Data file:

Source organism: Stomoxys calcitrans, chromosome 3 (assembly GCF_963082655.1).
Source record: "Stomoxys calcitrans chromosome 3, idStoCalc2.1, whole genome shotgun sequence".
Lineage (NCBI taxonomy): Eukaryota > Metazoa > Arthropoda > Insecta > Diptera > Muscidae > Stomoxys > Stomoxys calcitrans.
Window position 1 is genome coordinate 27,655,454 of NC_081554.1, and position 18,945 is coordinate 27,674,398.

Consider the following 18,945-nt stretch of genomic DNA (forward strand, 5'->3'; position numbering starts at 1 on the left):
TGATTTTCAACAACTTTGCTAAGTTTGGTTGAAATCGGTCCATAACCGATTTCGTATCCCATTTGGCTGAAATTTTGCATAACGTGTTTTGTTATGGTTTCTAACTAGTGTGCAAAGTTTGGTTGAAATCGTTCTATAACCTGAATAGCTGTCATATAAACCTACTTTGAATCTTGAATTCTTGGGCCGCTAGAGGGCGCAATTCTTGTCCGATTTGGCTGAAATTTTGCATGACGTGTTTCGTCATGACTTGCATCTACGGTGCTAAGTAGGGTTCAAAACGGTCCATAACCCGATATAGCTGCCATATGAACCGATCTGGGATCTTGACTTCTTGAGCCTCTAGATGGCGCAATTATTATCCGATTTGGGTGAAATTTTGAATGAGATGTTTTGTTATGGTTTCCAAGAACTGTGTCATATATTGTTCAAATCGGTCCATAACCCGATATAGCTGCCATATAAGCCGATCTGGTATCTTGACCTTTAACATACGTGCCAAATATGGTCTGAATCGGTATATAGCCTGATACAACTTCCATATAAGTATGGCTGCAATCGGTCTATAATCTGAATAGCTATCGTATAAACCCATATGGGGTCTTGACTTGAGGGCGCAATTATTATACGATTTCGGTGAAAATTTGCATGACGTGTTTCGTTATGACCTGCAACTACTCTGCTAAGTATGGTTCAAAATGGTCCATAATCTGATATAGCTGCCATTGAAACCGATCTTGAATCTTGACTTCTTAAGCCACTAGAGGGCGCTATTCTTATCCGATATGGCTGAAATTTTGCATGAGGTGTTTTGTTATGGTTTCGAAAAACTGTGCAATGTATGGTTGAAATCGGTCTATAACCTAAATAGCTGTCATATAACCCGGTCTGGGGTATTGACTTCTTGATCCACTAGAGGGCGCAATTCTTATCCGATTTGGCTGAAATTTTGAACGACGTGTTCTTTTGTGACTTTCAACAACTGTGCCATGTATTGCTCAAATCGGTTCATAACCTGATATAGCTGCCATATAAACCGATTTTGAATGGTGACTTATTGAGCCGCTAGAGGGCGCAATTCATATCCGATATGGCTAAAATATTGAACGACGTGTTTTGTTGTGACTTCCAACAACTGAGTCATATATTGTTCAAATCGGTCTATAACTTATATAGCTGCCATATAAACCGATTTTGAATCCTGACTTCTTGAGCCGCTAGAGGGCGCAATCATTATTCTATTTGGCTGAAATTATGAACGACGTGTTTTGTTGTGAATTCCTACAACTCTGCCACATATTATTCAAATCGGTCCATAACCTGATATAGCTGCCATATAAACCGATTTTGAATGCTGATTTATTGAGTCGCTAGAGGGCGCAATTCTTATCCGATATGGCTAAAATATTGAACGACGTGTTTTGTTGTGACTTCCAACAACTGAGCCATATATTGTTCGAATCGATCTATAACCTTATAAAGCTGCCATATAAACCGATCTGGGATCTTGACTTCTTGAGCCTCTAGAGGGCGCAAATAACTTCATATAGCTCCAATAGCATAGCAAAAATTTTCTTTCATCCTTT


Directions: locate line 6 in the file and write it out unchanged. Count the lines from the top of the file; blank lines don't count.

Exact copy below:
TGATTTTCAACAACTTTGCTAAGTTTGGTTGAAATCGGTCCATAACCGATTTCGTATCCCATTTGGCTGAAATTTTGCATAACGTGTTTTGTTATGGTTTCTAACTAGTGTGCAAAGTTTGGTTGAAATCGTTCTATAACCTGAATAGCTGTCATATAAACCTACTTTGAATCTTGAATTCTTGGGCCGCTAGAGGGCGCAATTCTTGTCCGATTTGGCTGAAATTTTGCATGACGTGTTTCGTCATGACTTGCATCTACGGTGCTAAGTAGGGTTCAAAACGGTCCATAACCCGATATAGCTGCCATATGAACCGATCTGGGATCTTGACTTCTTGAGCCTCTAGATGGCGCAATTATTATCCGATTTGGGTGAAATTTTGAATGAGATGTTTTGTTATGGTTTCCAAGAACTGTGTCATATATTGTTCAAATCGGTCCATAACCCGATATAGCTGCCATATAAGCCGATCTGGTATCTTGACCTTTAACATACGTGCCAAATATGGTCTGAATCGGTATATAGCCTGATACAACTTCCATATAAGTATGGCTGCAATCGGTCTATAATCTGAATAGCTATCGTATAAACCCATATGGGGTCTTGACTTGAGGGCGCAATTATTATACGATTTCGGTGAAAATTTGCATGACGTGTTTCGTTATGACCTGCAACTACTCTGCTAAGTATGGTTCAAAATGGTCCATAATCTGATATAGCTGCCATTGAAACCGATCTTGAATCTTGACTTCTTAAGCCACTAGAGGGCGCTATTCTTATCCGATATGGCTGAAATTTTGCATGAGGTGTTTTGTTATGGTTTCGAAAAACTGTGCAATGTATGGTTGAAATCGGTCTATAACCTAAATAGCTGTCATATAACCCGGTCTGGGGTATTGACTTCTTGATCCACTAGAGGGCGCAATTCTTATCCGATTTGGCTGAAATTTTGAACGACGTGTTCTTTTGTGACTTTCAACAACTGTGCCATGTATTGCTCAAATCGGTTCATAACCTGATATAGCTGCCATATAAACCGATTTTGAATGGTGACTTATTGAGCCGCTAGAGGGCGCAATTCATATCCGATATGGCTAAAATATTGAACGACGTGTTTTGTTGTGACTTCCAACAACTGAGTCATATATTGTTCAAATCGGTCTATAACTTATATAGCTGCCATATAAACCGATTTTGAATCCTGACTTCTTGAGCCGCTAGAGGGCGCAATCATTATTCTATTTGGCTGAAATTATGAACGACGTGTTTTGTTGTGAATTCCTACAACTCTGCCACATATTATTCAAATCGGTCCATAACCTGATATAGCTGCCATATAAACCGATTTTGAATGCTGATTTATTGAGTCGCTAGAGGGCGCAATTCTTATCCGATATGGCTAAAATATTGAACGACGTGTTTTGTTGTGACTTCCAACAACTGAGCCATATATTGTTCGAATCGATCTATAACCTTATAAAGCTGCCATATAAACCGATCTGGGATCTTGACTTCTTGAGCCTCTAGAGGGCGCAAATAACTTCATATAGCTCCAATAGCATAGCAAAAATTTTCTTTCATCCTTT